Sunday, September 9, 2007

Intro and Chap 1--- Confusing arguments for an inappropriately generalized topic


It seems as if environmental perspectives often clash with those that are sustainable. There is interestingly enough a difference in both geographical and historical origin of these perspectives. Agyeman seems to be most interested in how these both work together rather than their differences. At the root of environmental justice and sustainability there exists a grey spot where they collide “theoretically, conceptually and practically”. It is these similarities that must be focused on in order to achieve anything in these areas which is where the EJP and NEP come into play. These paradigms are the basis for JSP which is a progressive idea that helps span each perspective making the goals of Sustainable, Environmental Justice possible.

I think that the book goes about discussing these paradigms the wrong way as it builds barriers to the new minds that approach this field. Instead of labeling the perspectives as these confusing acronyms, Agyeman should have simplified it all and described what the goals of sustainability advocates and environmental justice advocates are. Each party has specified interest sets which do not necessarily coincide with the generalized perspective portrayed. The JSP sounds like the most viable solution, but is going to end up being like politics’ “Green” party which no one really knows what they stand for. Fence sitters can only last for so long concerning hot-headed issues like this one.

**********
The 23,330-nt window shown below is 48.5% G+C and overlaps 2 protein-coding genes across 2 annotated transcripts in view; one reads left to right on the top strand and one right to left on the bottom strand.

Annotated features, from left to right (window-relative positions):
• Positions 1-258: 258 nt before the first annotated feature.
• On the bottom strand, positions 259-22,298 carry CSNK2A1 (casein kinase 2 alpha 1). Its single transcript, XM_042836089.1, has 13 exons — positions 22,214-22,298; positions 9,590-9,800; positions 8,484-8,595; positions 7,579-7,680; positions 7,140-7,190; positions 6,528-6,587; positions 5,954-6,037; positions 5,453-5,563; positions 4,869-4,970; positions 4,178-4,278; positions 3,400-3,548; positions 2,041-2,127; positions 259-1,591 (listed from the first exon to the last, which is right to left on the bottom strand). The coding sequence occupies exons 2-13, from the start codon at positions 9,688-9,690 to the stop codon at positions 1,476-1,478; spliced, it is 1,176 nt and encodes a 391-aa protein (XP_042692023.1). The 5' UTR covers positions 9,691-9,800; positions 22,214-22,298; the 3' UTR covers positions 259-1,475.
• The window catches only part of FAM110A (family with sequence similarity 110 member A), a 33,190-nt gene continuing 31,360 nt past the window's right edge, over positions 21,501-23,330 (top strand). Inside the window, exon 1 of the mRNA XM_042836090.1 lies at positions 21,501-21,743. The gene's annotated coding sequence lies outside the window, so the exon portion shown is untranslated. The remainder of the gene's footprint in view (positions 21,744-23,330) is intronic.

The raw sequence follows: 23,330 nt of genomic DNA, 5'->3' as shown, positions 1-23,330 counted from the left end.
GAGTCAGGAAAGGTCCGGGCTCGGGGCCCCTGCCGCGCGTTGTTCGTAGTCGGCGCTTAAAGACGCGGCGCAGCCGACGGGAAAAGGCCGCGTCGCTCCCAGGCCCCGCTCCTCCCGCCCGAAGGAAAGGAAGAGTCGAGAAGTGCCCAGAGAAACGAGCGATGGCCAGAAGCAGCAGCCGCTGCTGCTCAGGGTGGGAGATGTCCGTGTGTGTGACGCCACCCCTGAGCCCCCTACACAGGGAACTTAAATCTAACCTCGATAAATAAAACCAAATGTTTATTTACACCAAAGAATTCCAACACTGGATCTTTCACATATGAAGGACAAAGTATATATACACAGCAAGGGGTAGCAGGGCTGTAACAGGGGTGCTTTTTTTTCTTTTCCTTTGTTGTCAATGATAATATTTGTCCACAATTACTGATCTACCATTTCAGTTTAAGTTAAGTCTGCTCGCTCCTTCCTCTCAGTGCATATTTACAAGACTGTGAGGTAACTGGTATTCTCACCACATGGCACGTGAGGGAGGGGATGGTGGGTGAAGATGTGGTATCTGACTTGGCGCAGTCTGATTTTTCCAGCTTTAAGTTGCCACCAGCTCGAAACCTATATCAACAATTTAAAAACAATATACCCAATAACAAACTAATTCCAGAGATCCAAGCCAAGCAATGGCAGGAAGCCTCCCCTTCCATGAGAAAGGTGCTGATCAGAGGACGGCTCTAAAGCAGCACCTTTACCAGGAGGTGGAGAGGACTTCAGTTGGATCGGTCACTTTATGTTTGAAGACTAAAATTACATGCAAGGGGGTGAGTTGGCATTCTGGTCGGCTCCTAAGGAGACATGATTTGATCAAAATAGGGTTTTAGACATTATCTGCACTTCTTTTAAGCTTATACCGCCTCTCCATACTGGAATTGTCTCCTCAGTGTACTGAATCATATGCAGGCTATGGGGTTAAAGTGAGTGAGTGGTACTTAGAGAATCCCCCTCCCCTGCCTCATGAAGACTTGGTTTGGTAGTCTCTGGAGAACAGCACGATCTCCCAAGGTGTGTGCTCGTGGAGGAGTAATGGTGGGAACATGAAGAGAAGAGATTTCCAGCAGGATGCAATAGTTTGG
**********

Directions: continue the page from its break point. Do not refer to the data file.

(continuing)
Chapter 1:

Environmental justice’s first official exhibit of protest was in Warren County, NC after the government wanted to dump toxic, PCB infested soil in towns with a large minority population. There was a large protest and many were jailed. This set a precedent for years after this happened in 1984 as EJ now constantly deals with situations such as this one. Now, governmental agencies are getting involved in a more scientific way by trying to map out EJ communities and prevent issues such as the Warren County problem.

I believe the way people, as portrayed by Agyeman, go about dealing with EJ is from too much of a macro perspective. In order to work with this it must be dealt from within. For an agency to try and target EJ areas is not the smallest of tasks, to begin with. Even if these areas could all be identified, they each would need to be dealt with differently. A more micro perspective would be a better way at going about this. If EJ could be seen as more of a grassroots movement, more support would definitely be given.

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